67. B. Minaev, E. Jansson and M. Lindgren, “Application of density functional theory for studies of excited states and phosphorescence of platinum(II) acetylides,” J. Chem. Phys. 125(9), 94306 (2006).JCPSA60021-9606 https://doi.org/10.1063/1.2345194 Google Scholar

68. E. Glimsdal et al., “Luminescence, singlet oxygen production, and optical power limiting of some diacetylide platinum(II) diphosphine complexes,” J. Phys. Chem. A 114(10), 3431–3442 (2010).JPCAFH1089-5639 https://doi.org/10.1021/jp9091514 Google Scholar

69. P. Lind et al., “Structural, photophysical, and nonlinear absorption properties of trans-di-arylalkynyl platinum(II) complexes with phenyl and thiophenyl groups,” J. Phys. Chem. A 111(9), 1598–1609 (2007).JPCAFH1089-5639 https://doi.org/10.1021/jp066569p Google Scholar

70. M. Lindgren et al., “Electronic states and phosphorescence of dendron functionalized platinum(II) acetylides,” J. Lumin. 124(2), 302–310 (2007).JLUMA80022-2313 https://doi.org/10.1016/j.jlumin.2006.03.019 Google Scholar

71. G. A. Crosby and J. N. Demas, “Measurement of photoluminescence quantum yields. Review,” J. Phys. Chem. 75(8), 991–1024 (1971).JPCHAX0022-3654 https://doi.org/10.1021/j100678a001 Google Scholar

72. W. H. Melhuish, “Quantum efficiencies of fluorescence of organic substances: effect of solvent and concentration of the fluorescent solute,” J. Phys. Chem. 65(2), 229–235 (1961).JPCHAX0022-3654 https://doi.org/10.1021/j100820a009 Google Scholar

73. P. G. Seybold, M. Gouterman and J. Callis, “Calorimetric, photometric and lifetime determinations of fluorescence yields of fluorescein dyes,” Photochem. Photobiol. 9(3), 229–242 (1969).PHCBAP0031-8655 https://doi.org/10.1111/j.1751-1097.1969.tb07287.x Google Scholar

74. G. A. Reynolds and K. H. Drexhage, “New coumarin dyes with rigidized structure for flashlamp-pumped dye lasers,” Opt. Commun. 13(3), 222–225 (1975).OPCOB80030-4018 https://doi.org/10.1016/0030-4018(75)90085-1 Google Scholar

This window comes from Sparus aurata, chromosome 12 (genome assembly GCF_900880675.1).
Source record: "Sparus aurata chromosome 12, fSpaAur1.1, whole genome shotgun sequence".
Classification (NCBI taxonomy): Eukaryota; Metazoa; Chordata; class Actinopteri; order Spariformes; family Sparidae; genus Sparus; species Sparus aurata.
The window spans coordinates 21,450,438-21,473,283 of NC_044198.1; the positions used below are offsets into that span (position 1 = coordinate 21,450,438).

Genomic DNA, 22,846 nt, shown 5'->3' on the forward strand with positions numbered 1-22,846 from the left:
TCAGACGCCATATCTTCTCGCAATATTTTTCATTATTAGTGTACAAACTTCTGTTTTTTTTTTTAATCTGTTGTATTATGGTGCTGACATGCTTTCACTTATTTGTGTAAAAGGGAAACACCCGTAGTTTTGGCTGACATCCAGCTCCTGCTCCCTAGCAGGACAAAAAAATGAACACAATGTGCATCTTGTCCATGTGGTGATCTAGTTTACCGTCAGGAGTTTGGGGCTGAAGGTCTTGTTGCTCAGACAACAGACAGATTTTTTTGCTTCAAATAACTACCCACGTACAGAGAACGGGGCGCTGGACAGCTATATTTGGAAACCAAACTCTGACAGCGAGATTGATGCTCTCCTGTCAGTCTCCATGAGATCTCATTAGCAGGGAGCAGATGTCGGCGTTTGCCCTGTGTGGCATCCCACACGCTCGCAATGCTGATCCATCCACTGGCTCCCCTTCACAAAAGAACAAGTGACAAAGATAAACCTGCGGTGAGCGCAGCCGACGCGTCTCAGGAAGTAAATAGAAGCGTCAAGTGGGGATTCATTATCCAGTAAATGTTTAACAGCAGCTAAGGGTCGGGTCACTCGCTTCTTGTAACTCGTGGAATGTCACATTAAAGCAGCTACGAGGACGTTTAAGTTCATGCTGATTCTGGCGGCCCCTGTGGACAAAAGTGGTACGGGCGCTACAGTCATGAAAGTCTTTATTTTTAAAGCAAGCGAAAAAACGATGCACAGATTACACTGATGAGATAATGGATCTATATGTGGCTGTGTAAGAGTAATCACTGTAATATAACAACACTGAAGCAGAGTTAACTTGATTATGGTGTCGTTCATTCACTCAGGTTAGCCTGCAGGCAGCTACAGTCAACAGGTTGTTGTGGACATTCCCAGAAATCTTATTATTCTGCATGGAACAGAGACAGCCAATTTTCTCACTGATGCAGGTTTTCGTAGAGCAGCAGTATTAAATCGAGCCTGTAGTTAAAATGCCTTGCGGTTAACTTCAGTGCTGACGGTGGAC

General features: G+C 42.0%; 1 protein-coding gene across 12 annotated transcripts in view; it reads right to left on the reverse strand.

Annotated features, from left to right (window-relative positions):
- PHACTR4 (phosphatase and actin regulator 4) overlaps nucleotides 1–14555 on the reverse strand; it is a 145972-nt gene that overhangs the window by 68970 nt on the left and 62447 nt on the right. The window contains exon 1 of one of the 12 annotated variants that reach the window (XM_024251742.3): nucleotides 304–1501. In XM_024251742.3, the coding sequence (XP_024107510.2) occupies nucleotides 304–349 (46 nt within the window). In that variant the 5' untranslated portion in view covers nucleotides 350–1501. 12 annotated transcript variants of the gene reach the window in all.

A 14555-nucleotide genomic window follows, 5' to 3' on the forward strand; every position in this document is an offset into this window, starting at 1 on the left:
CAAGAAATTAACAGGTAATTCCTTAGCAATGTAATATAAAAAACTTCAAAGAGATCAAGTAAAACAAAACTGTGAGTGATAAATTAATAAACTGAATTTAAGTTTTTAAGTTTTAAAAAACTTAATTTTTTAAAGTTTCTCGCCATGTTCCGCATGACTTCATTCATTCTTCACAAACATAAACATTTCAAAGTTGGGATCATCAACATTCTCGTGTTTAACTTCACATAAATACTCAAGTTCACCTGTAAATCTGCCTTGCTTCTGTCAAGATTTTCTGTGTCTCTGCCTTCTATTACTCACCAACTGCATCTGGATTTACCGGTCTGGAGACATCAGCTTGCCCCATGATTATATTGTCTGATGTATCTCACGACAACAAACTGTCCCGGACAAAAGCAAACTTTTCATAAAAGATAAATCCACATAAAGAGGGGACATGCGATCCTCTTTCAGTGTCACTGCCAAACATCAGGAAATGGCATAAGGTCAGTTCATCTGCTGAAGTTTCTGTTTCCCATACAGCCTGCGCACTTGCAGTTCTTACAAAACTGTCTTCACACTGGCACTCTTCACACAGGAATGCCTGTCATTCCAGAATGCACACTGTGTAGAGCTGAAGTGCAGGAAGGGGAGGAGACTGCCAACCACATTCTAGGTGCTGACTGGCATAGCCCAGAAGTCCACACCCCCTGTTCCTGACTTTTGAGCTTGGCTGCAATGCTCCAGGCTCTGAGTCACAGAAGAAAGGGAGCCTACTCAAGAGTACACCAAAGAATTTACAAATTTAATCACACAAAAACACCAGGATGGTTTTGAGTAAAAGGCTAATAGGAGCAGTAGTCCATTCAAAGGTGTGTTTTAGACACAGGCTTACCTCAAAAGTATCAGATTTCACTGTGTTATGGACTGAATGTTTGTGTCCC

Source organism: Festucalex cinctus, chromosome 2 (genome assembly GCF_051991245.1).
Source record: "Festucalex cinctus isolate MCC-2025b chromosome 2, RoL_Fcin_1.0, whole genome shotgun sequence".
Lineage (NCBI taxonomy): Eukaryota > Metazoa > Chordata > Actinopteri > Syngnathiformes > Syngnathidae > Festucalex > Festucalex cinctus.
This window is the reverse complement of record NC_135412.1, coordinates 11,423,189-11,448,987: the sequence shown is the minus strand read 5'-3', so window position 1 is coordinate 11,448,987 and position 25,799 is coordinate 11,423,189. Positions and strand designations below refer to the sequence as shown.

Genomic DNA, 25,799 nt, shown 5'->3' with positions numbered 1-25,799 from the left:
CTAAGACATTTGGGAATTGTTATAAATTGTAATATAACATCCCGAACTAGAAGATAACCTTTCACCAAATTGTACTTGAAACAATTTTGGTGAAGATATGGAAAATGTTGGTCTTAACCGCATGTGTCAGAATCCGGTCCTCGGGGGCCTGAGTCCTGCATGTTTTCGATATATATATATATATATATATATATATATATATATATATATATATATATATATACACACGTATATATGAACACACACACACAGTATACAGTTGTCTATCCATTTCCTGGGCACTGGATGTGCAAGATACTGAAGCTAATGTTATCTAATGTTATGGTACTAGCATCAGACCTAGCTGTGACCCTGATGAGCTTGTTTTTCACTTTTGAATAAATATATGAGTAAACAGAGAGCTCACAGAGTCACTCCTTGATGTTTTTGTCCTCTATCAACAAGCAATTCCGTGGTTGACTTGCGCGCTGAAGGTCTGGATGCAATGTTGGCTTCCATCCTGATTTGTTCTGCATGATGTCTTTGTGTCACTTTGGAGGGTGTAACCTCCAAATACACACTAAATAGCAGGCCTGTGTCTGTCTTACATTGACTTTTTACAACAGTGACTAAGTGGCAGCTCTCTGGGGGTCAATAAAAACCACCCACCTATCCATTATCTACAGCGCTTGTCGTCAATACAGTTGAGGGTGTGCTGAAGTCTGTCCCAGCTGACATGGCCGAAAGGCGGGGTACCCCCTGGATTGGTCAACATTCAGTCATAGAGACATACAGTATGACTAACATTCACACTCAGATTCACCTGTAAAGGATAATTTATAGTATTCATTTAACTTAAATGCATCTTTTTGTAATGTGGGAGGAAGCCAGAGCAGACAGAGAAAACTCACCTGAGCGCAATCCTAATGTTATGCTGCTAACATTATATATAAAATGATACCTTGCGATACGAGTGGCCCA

75. N. S. Makarov, M. Drobizhev and A. Rebane, “Two-photon absorption standards in the 550--1600 nm excitation wavelength range,” Opt. Express 16(6), 4029–4047 (2008).OPEXFF1094-4087 https://doi.org/10.1364/OE.16.004029 Google Scholar

76. C. Xu and W. W. Webb, “Measurement of two-photon excitation cross sections of molecular fluorophores with data from 690 to 1050 nm,” J. Opt. Soc. Am. B 13(3), 481–491 (1996).JOBPDE0740-3224 https://doi.org/10.1364/JOSAB.13.000481 Google Scholar

77. E. Glimsdal et al., “Excited states and two-photon absorption of some novel thiophenyl Pt(II)-ethynyl derivatives,” J. Phys. Chem. A 111(2), 244–250 (2007).JPCAFH1089-5639 https://doi.org/10.1021/jp063557v Google Scholar

78. M. A. Albota, C. Xu and W. W. Webb, “Two-photon fluorescence excitation cross sections of biomolecular probes from 690 to 960 nm,” Appl. Opt. 37(31), 7352–7356 (1998).APOPAI0003-6935 https://doi.org/10.1364/AO.37.007352 Google Scholar

79. E. Glimsdal et al., “Triplet excited states of some thiophene and triazole substituted platinum (II) acetylide chromophores,” J. Phys. Chem. A 113(14), 3311–3320 (2009).JPCAFH1089-5639 https://doi.org/10.1021/jp8083277 Google Scholar

80. G. Ramakrishna et al., “Ultrafast intersystem crossing: excited state dynamics of platinum acetylide complexes,” J. Phys. Chem. C 113(3), 1060–1066 (2009).JPCCCK1932-7447 https://doi.org/10.1021/jp807176y Google Scholar

81. C. Liao et al., “Photoinduced charge separation in platinum acetylide oligomers,” J. Phys. Chem. B 114(45), 14763–14771 (2010).JPCBFK1520-6106 https://doi.org/10.1021/jp103531y Google Scholar